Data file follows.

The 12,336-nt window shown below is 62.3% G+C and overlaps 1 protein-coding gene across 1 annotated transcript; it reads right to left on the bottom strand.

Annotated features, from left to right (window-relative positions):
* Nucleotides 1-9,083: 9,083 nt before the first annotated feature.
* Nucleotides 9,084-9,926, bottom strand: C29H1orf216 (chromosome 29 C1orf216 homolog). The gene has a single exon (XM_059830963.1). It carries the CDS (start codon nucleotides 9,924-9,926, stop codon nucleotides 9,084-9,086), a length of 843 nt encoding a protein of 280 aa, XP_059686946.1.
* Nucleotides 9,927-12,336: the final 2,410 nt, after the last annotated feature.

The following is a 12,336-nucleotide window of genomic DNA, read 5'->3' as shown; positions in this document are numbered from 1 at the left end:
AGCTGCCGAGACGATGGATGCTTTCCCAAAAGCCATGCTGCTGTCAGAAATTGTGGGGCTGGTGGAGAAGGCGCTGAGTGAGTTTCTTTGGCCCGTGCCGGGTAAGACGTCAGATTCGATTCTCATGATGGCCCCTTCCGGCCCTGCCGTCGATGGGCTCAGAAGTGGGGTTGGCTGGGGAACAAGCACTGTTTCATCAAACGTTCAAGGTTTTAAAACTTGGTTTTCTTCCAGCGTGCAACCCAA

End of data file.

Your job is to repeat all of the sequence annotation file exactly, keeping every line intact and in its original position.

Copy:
The 12,336-nt window shown below is 62.3% G+C and overlaps 1 protein-coding gene across 1 annotated transcript; it reads right to left on the bottom strand.

Annotated features, from left to right (window-relative positions):
* Nucleotides 1-9,083: 9,083 nt before the first annotated feature.
* Nucleotides 9,084-9,926, bottom strand: C29H1orf216 (chromosome 29 C1orf216 homolog). The gene has a single exon (XM_059830963.1). It carries the CDS (start codon nucleotides 9,924-9,926, stop codon nucleotides 9,084-9,086), a length of 843 nt encoding a protein of 280 aa, XP_059686946.1.
* Nucleotides 9,927-12,336: the final 2,410 nt, after the last annotated feature.

The following is a 12,336-nucleotide window of genomic DNA, read 5'->3' as shown; positions in this document are numbered from 1 at the left end:
AGCTGCCGAGACGATGGATGCTTTCCCAAAAGCCATGCTGCTGTCAGAAATTGTGGGGCTGGTGGAGAAGGCGCTGAGTGAGTTTCTTTGGCCCGTGCCGGGTAAGACGTCAGATTCGATTCTCATGATGGCCCCTTCCGGCCCTGCCGTCGATGGGCTCAGAAGTGGGGTTGGCTGGGGAACAAGCACTGTTTCATCAAACGTTCAAGGTTTTAAAACTTGGTTTTCTTCCAGCGTGCAACCCAA